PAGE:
Mark Twain National Forest
Type of Use: Foot
Other Recreation Activities: Boating, canoeing, birdwatching, sightseeing, photography, picnicking, camping, mushroom/berry picking. Hunting is allowed in season.
Nearby Facilities: Huzzah Ponds Recreation Area, Big Scotia Recreation Area, Loggers Lake Recreation Area, Sutton Bluff Recreation Area, Bell Mountain Wilderness.
Also nearby: Ozark Trail, Dillard Mill State Historic Site, Taum Sauk State Park, Johnson's Shut-ins State Park, Sam A. Baker State Park, Deer Run State Forest, Ozark National Scenic Riverways
In late April, flowering dogwood sparsely shields a campsite near the entrance of the Little Scotia Trail. The trail winds around the two-acre pond of the same name, over the earth dam, and across the spillway to the picnic area on the south side. On the green grass, patches of bird's-foot violet lay spread like handkerchiefs. The trail forks here, one fork leading to the parking lot, the other turning eastward and passing the stream that connects to the Big Scotia Pond and goes back to the campground. It only takes about half an hour to go around the loop.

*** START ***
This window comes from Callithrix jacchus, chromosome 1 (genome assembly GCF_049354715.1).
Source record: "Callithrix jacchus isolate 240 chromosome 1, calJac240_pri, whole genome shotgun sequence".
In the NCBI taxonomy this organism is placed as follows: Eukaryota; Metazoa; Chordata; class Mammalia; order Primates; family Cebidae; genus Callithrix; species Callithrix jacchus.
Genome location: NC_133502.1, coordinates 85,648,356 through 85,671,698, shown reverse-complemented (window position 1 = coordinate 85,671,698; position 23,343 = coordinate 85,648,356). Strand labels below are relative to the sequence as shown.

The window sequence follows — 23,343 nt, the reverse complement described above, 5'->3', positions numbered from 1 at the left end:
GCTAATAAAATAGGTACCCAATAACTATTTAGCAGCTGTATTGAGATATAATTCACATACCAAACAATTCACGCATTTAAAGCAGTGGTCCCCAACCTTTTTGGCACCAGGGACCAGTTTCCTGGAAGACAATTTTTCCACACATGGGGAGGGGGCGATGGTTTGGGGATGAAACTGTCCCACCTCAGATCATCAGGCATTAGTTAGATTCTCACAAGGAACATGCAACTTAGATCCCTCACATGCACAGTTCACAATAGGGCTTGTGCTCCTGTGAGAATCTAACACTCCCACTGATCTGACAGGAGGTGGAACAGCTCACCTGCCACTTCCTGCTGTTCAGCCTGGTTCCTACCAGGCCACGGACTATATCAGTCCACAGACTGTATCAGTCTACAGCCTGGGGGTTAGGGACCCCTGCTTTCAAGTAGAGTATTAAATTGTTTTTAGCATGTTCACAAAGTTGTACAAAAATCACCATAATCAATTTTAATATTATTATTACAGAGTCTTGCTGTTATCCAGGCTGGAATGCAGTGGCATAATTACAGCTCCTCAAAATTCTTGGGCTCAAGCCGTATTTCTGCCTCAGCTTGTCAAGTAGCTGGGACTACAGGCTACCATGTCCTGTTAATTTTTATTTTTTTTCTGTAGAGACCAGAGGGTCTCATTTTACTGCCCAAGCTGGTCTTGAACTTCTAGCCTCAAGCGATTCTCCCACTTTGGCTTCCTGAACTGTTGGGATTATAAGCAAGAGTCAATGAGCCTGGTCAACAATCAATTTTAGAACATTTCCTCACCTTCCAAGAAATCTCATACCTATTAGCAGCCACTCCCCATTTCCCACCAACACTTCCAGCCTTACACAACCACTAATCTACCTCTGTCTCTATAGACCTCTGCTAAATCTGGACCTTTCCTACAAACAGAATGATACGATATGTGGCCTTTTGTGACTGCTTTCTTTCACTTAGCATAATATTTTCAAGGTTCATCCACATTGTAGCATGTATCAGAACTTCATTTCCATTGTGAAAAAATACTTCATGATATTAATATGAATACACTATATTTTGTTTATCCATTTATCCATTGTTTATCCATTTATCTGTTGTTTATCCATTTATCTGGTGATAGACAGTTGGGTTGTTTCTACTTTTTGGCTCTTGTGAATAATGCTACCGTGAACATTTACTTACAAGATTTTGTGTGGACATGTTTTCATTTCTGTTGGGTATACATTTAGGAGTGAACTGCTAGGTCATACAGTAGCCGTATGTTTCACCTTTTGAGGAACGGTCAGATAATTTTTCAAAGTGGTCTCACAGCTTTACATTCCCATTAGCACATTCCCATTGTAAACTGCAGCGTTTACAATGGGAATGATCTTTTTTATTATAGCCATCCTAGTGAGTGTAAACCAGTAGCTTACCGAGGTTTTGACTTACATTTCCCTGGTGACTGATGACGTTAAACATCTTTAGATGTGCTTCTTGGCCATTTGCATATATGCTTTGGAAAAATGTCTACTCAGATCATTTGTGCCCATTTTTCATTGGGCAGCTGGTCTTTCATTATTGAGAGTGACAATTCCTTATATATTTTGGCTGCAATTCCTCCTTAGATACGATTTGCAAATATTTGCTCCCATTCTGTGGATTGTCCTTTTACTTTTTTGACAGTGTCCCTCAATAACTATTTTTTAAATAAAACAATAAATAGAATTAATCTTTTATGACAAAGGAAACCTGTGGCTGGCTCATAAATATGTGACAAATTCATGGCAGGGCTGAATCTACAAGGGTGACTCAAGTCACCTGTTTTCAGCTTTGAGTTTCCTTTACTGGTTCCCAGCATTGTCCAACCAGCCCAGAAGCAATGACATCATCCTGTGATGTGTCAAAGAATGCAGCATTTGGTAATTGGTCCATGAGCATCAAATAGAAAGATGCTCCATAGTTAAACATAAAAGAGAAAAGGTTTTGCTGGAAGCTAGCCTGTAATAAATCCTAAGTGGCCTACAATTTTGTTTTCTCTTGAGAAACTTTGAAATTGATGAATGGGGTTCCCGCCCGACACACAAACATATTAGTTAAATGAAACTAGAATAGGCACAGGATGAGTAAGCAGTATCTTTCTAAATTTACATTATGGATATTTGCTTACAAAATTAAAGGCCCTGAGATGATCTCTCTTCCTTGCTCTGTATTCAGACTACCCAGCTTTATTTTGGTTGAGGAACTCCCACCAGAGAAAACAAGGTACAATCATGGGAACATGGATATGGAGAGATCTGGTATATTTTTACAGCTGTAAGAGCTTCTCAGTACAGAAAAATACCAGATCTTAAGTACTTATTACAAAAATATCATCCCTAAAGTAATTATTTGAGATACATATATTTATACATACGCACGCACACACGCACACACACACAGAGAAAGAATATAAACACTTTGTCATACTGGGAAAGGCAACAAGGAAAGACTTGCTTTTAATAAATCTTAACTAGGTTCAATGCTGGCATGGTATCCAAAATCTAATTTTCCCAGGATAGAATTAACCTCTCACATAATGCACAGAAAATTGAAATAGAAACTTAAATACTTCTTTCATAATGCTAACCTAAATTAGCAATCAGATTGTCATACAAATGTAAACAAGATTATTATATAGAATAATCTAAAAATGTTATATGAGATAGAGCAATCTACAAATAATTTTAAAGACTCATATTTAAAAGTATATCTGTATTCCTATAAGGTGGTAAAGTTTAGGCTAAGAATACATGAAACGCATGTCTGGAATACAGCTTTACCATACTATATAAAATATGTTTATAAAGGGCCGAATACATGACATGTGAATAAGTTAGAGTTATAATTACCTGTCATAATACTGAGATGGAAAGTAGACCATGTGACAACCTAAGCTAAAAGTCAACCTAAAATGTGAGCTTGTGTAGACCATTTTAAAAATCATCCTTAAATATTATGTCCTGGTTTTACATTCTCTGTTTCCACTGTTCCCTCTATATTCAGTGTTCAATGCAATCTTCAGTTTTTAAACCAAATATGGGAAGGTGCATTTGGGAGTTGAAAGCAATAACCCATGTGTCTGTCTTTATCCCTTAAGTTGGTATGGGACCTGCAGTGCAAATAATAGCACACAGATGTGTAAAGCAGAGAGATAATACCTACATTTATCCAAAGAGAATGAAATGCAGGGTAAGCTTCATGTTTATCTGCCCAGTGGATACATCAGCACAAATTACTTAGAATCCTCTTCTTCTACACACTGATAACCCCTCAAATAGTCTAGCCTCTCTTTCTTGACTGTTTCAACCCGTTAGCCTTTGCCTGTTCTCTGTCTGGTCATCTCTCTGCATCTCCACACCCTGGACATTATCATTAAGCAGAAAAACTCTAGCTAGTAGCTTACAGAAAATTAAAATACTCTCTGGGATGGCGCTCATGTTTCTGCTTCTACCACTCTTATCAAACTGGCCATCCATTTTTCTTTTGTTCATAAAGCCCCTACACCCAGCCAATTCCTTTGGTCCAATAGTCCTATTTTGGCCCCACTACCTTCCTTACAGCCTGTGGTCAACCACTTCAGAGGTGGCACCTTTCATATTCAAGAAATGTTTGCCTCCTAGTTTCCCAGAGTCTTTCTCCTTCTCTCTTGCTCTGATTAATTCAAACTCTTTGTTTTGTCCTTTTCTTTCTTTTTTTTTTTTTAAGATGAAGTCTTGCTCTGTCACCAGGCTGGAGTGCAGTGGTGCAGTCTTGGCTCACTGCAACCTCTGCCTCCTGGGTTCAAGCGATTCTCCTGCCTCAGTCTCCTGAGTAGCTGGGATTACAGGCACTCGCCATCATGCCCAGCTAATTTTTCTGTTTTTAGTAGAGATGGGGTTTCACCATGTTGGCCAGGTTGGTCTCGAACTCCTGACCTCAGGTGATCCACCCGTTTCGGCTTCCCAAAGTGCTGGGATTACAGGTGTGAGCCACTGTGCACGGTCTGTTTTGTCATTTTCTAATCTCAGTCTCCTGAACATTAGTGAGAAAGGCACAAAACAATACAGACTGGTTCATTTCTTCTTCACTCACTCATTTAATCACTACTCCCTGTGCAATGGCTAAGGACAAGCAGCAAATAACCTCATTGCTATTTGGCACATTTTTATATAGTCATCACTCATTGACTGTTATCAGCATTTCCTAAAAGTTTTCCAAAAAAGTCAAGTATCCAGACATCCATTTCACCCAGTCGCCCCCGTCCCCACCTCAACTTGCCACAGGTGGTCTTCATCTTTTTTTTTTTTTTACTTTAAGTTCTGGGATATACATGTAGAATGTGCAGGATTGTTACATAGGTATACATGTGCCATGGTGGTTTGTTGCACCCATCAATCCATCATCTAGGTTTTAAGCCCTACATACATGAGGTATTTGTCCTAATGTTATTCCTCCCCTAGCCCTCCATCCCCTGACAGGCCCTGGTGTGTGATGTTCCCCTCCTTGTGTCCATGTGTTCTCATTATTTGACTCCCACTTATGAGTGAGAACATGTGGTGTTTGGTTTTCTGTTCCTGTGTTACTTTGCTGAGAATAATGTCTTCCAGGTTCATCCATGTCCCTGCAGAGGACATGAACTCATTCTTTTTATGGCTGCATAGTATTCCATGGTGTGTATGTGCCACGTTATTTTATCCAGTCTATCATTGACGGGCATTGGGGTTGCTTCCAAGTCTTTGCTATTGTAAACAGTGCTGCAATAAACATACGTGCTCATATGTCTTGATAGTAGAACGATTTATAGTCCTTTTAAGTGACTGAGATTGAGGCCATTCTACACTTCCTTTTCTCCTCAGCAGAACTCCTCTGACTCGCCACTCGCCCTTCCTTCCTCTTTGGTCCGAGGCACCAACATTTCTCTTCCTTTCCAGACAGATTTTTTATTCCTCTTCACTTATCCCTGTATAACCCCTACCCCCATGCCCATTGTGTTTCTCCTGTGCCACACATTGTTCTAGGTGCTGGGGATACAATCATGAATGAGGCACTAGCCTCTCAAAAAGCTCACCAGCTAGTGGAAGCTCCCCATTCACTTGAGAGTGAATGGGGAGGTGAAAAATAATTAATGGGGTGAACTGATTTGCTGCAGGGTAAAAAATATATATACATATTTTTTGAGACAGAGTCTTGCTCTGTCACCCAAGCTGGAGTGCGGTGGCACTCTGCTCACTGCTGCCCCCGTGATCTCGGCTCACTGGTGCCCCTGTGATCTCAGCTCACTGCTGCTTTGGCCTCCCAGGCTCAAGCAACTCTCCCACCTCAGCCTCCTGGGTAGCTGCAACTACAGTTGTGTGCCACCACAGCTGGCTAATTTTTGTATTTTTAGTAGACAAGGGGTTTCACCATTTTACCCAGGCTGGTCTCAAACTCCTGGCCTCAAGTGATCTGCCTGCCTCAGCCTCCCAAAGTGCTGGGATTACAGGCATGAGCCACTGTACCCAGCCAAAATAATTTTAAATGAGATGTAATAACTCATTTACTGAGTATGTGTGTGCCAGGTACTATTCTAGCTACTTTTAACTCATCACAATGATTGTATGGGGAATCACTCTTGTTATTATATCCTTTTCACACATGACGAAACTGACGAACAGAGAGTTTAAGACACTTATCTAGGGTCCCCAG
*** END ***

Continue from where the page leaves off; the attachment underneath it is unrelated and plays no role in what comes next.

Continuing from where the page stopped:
Little Scotia Pond rests in a forest of oak, hickory, and shortleaf pine. It has no fish. Reptile and amphibian species are at home here. The water is a mirror on a windless day, reflecting the assortment of trees and flowers that surround it. Waterfowl use the pond as a runway to take off and land, temporarily disturbing the peacefulness. But soon the surface smoothes out again and the reflections reappear. The trail curves along the water's edge, guarded at places by sandstone blocks or climbing a short ways on sandstone steps.
Black cherry and sassafras trees grow at the edges of the woods. The yellow flower of cinquefoil (five fingers) is petite, but many of them together in a field call the works of the French Impressionists to mind. The purple wood sorrel also has small flowers. If you take the time to bite one, it will taste faintly lemon-like. In addition to these native plants, glittering bushes of white bridal wreath bloom in early spring. The presence of this small shrub usually indicates that a homesite was once here. The house is long gone, but the yard plants nurtured by the pioneer women who lived there sometimes survive.
The town of Nova Scotia was founded in the 1880s by the employees of the Nova Scotia Iron Company. In 1882 it boasted for a very short time the largest iron furnace in the world. The furnace was under full operation for only three years. During that time, the miners lived along the road in Scotia Valley. To provide a water source, they built dams to back up the water at the two Scotia Ponds. Today, deer graze on High Street and blackberry briars cover the foundations of structures where there were once human habitations.
Details mentioned in this article were accurate at the time of publication
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